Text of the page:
“This simply isn’t worth the lack of public involvement in this decision,” Karspeck said.
He proposed the transfer of funds be a loan that would be repaid to the utilities with interest instead of a one-time depletion.
“That would resolve a lot of difficulties I have with this,” Karspeck said.
Using enterprise funds for this purchase is legal, according to Town Attorney Greg Bell, who told trustees at the meeting it’s a matter of facilities acquisitions, which is one of the specific statutory uses for impact fees.
“The legal standard is pretty clear that certainly buying a facility is a statutory use of those impact fees,” Bell said.
And Hart said it’s not only legal, but an appropriate use of impact fees as well to purchase a building that will house the town’s utility department’s offices. In Berthoud, all of the town’s business – including the water and wastewater business – is done at Town Hall. The town has water and wastewater facilities, but those departments are government-run businesses and, other than treating the water and fixing the pipes, all of the related business is done at Town Hall, Hart said.
“To us, it makes perfect sense to use part of these [enterprise funds] to put that roof over your head to do the business functions,” Hart said.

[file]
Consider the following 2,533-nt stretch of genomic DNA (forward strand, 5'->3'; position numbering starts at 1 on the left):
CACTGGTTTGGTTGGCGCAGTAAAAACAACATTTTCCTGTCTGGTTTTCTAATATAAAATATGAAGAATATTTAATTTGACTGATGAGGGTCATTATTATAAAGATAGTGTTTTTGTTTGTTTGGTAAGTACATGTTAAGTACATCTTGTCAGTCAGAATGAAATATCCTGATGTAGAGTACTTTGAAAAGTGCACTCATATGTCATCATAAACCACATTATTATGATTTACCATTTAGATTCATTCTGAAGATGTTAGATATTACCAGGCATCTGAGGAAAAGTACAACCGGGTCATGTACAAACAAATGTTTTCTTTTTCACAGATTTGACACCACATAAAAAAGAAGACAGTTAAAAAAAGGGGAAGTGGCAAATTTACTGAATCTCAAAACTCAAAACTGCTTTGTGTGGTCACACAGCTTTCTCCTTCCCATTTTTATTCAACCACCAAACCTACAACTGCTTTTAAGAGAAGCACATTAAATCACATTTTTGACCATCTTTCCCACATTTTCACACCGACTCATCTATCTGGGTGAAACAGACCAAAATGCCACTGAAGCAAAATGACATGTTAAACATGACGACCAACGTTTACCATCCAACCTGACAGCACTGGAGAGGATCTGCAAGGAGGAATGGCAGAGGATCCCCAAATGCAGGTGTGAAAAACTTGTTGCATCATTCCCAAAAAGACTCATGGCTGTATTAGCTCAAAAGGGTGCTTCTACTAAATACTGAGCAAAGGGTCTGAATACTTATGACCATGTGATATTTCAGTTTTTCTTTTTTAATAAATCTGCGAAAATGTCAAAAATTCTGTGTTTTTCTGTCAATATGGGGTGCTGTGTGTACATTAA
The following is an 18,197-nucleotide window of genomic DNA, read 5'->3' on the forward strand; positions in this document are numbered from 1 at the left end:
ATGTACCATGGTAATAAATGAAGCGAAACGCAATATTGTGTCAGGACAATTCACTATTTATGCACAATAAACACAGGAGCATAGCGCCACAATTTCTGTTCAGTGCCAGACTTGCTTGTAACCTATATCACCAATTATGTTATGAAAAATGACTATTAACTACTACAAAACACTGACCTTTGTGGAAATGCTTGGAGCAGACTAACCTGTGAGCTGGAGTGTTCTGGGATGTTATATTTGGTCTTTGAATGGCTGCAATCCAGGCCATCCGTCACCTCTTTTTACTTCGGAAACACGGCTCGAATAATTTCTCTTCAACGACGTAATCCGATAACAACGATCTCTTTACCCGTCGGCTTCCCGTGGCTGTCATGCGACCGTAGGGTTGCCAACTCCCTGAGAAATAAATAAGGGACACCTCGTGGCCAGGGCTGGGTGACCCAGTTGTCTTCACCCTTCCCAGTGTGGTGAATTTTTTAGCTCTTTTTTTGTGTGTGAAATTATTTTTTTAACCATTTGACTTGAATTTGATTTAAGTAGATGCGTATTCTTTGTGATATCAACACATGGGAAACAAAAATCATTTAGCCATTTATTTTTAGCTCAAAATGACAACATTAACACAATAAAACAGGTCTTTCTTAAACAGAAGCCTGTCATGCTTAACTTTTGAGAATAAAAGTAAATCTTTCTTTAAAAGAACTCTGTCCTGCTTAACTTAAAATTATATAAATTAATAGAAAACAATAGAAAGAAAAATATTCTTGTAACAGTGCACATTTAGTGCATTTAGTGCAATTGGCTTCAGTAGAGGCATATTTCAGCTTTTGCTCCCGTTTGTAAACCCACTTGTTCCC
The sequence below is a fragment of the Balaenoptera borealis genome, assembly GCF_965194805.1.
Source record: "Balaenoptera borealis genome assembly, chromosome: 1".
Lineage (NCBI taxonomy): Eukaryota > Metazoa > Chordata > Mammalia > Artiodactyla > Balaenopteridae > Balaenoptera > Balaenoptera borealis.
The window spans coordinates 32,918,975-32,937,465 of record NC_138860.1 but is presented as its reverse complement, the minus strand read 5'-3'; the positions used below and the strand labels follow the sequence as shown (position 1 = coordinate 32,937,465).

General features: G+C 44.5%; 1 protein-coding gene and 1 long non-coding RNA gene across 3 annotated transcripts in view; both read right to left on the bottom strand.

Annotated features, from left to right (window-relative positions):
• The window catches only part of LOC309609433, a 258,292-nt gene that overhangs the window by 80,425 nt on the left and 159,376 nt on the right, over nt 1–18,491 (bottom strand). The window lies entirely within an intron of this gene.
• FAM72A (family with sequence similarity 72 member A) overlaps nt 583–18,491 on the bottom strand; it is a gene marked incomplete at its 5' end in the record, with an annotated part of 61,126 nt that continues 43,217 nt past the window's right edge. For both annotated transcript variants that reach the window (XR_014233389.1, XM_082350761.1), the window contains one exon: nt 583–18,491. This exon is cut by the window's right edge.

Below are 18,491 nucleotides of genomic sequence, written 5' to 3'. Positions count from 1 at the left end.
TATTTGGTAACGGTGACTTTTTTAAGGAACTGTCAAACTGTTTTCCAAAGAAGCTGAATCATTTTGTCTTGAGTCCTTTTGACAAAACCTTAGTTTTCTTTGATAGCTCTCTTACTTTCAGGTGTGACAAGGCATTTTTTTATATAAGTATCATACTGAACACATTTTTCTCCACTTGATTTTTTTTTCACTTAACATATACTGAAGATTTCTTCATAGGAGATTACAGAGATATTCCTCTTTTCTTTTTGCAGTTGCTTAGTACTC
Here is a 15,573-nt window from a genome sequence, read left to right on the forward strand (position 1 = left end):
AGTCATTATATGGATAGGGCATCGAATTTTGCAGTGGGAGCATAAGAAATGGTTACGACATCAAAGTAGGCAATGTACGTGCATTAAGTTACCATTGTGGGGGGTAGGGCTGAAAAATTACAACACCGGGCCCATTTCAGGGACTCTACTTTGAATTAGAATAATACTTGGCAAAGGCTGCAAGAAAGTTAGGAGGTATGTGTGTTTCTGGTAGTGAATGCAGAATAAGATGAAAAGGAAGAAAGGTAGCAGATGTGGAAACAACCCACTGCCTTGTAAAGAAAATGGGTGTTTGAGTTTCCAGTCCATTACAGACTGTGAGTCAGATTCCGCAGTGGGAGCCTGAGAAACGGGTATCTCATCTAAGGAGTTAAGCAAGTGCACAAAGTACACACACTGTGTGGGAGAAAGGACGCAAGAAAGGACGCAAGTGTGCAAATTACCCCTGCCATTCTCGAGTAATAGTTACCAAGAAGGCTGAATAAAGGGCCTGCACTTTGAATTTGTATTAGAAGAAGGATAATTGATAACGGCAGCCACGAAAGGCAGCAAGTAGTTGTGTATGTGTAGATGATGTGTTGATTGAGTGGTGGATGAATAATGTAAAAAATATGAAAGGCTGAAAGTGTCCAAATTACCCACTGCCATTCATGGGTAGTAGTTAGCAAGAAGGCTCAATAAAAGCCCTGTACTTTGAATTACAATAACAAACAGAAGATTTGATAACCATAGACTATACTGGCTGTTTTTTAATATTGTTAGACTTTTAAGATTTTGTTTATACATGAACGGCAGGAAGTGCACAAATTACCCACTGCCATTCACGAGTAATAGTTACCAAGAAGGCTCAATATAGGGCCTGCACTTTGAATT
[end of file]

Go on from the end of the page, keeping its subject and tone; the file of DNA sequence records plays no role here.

Several residents opposed to the purchase spoke at the meeting, but there were also several who supported it this time too, including Planning Commission member Bill Gilmore.
“As a concerned citizen and a member of the Berthoud community, I think it’s a good call and I think you should move forward with it,” Gilmore said.
Trustee candidate Jeff Hindman said he would still like the trustees to take more time to garner public input regarding the deal.
“I think everybody owes Paul Alaback a big pat on the back because had he not voted against the emergency ordinance a week ago, you wouldn’t be saving $50,000,” Hindman said. “It also makes me wonder if you wait another month the price may get closer to $2 million.”
Patrick Dillion, another trustee candidate, didn’t take a position on the issue but provided another perspective about the growing public distrust, saying if it’s a good deal or not, “It’s going to be a hard pill for some people to swallow; they feel like trust is lost in the democratic process.”
Alaback agreed with that statement about growing distrust among residents.
“The stature of this board and of this town would be considerably improved if we had a more open process and put it to a vote,” Alaback said. “I think that would have been a better process.”
In the end, the motion passed with Alaback again casting the lone no vote.
Mayor Pro Tem Jan Dowker said she hopes eventually everyone will accept the board’s decision and ultimately embrace the new Town Hall site.
“I hope this decision is just one more that – as this building [becomes] a Town Hall – we can all take pride in,” Dowker said.